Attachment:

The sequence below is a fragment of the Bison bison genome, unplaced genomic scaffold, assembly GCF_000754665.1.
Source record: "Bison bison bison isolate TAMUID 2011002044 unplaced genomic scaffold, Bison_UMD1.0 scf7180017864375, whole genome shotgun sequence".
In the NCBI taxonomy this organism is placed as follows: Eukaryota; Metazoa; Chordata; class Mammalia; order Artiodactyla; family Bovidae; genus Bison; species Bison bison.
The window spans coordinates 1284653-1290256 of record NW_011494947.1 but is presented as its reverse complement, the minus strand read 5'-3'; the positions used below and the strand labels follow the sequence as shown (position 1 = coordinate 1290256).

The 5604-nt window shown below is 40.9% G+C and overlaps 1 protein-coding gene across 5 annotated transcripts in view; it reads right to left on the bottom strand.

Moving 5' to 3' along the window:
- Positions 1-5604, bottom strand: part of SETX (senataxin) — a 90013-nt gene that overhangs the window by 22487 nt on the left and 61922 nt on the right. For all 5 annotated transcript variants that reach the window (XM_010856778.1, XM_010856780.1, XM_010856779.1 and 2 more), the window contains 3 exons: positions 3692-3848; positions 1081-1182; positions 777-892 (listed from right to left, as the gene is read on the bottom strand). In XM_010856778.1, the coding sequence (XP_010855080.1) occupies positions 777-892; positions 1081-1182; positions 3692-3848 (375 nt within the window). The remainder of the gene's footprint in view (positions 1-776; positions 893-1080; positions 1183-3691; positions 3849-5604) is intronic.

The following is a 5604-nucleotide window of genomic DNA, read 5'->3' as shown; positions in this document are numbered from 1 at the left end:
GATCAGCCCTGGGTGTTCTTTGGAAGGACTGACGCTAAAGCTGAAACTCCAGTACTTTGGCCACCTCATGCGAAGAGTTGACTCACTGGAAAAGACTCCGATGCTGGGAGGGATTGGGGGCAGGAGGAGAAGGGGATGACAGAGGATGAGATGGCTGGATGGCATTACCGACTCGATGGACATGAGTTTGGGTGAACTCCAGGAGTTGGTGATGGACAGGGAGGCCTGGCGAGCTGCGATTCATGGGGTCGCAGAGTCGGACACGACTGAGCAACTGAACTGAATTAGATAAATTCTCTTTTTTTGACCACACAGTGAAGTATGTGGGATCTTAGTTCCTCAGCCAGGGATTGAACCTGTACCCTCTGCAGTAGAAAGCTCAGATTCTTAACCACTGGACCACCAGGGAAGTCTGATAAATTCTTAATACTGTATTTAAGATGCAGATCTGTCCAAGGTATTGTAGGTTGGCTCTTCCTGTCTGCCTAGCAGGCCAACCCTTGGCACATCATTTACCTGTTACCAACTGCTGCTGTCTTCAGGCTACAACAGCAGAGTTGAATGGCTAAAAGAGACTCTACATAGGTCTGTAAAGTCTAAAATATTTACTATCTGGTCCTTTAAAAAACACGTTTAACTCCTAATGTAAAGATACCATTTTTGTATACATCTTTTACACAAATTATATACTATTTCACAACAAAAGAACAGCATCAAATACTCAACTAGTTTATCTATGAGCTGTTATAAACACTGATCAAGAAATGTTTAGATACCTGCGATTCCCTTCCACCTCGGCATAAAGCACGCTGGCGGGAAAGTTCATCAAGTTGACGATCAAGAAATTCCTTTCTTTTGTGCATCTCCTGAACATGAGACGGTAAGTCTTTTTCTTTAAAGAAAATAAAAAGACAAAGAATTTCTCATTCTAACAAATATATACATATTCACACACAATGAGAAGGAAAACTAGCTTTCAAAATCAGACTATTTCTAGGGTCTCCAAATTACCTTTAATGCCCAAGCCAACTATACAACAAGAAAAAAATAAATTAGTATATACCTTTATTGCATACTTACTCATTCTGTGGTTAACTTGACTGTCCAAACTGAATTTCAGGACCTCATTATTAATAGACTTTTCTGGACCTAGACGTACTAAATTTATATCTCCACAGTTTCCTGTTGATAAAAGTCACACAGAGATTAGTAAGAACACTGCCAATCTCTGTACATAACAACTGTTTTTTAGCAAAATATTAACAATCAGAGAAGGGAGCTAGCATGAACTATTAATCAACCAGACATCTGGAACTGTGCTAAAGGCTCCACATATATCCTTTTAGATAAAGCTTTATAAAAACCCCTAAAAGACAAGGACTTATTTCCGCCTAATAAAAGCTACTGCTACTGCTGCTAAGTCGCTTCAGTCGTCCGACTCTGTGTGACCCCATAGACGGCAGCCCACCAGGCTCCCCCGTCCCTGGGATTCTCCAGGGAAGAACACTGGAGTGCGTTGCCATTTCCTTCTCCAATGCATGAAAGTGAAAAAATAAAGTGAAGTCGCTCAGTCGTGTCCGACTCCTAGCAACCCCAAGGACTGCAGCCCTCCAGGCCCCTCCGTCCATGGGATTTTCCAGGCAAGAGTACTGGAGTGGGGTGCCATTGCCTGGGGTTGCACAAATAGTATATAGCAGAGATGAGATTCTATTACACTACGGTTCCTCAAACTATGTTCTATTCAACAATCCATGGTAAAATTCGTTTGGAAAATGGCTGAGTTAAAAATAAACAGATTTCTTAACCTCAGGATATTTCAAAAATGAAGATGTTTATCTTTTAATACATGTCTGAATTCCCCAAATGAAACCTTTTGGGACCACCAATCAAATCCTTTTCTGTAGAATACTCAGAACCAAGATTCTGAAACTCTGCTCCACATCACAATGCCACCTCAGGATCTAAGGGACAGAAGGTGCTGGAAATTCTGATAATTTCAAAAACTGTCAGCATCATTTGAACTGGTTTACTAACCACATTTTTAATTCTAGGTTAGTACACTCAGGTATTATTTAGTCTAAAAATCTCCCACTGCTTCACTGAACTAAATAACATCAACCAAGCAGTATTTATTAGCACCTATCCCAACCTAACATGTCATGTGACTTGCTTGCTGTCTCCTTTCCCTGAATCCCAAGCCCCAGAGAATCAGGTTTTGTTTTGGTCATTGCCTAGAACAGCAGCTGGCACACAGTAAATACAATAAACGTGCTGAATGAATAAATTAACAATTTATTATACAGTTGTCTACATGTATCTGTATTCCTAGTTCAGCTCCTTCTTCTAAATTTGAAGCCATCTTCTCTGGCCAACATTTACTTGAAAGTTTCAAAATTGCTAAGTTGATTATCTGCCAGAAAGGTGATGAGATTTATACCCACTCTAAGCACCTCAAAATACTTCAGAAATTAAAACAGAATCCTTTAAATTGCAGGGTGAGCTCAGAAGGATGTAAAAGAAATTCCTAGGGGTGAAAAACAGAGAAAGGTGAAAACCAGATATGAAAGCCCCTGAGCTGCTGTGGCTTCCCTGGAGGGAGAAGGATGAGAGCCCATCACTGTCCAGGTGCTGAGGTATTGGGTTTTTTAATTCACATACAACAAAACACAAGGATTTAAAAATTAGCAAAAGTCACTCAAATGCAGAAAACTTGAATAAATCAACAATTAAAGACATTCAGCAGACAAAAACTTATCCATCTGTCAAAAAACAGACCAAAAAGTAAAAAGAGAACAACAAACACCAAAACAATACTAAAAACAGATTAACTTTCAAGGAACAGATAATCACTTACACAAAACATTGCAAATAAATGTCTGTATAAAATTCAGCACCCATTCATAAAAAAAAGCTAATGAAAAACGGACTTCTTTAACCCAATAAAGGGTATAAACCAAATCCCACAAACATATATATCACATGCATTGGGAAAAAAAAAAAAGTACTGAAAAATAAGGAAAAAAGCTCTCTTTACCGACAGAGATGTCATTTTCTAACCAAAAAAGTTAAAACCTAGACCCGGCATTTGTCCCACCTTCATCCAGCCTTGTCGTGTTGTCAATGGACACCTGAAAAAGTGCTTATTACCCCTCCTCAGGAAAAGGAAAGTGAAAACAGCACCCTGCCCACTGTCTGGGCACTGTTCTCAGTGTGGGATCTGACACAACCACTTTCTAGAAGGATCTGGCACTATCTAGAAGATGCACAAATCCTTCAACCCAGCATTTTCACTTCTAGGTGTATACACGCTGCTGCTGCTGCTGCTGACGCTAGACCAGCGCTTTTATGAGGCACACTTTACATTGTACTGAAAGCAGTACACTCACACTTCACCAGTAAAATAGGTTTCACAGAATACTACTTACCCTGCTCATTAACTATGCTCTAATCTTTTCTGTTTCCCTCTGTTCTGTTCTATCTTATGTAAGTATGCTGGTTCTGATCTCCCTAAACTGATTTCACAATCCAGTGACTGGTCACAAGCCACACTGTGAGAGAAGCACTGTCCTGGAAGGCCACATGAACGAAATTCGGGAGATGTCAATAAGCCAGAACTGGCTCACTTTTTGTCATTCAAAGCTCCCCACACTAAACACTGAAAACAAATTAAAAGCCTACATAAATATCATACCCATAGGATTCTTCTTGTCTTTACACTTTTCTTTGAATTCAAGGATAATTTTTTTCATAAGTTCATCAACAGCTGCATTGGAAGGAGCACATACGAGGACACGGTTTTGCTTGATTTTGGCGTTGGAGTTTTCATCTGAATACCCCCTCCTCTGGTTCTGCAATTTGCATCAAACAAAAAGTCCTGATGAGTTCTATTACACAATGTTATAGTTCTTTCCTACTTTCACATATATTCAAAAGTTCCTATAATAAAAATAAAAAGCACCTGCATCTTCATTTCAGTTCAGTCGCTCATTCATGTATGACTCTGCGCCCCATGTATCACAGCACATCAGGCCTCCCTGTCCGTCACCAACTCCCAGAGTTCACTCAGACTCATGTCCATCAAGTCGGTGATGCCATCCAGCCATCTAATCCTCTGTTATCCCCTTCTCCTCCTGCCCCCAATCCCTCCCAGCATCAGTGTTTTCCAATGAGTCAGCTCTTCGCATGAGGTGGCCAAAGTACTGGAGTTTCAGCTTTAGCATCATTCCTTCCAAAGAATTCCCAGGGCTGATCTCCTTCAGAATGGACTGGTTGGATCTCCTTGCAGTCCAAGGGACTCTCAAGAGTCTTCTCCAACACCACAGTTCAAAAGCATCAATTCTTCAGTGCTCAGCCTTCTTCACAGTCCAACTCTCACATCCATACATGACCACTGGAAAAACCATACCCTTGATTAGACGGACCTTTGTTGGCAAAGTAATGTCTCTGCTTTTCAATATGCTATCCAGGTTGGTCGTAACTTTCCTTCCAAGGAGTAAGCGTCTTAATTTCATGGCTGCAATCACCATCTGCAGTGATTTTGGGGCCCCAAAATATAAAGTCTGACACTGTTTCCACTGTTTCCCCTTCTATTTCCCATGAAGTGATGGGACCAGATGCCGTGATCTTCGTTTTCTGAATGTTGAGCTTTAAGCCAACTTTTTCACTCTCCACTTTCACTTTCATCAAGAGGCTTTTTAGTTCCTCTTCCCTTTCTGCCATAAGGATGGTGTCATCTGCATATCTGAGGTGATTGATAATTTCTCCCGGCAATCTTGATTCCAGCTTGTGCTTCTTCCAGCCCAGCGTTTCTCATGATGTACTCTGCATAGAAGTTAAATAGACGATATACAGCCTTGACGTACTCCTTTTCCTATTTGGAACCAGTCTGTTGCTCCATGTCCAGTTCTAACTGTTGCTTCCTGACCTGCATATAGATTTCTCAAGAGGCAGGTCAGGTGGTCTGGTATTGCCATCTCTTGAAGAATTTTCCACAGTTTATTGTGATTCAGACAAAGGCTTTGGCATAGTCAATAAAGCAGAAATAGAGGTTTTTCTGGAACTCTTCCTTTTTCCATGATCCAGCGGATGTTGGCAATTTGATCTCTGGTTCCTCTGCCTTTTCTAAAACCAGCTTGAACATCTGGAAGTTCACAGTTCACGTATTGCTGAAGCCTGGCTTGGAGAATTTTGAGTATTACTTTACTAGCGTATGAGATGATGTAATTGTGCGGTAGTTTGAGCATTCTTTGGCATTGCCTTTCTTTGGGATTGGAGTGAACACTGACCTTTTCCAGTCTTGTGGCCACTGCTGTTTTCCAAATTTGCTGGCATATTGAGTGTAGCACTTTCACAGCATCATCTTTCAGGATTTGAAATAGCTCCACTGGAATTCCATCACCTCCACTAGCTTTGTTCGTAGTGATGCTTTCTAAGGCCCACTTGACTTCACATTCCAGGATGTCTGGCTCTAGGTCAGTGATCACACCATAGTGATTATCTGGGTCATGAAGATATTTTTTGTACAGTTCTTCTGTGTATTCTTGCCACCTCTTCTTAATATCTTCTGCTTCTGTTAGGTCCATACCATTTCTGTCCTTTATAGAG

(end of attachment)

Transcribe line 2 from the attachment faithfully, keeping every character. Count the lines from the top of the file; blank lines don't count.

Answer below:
Source record: "Bison bison bison isolate TAMUID 2011002044 unplaced genomic scaffold, Bison_UMD1.0 scf7180017864375, whole genome shotgun sequence".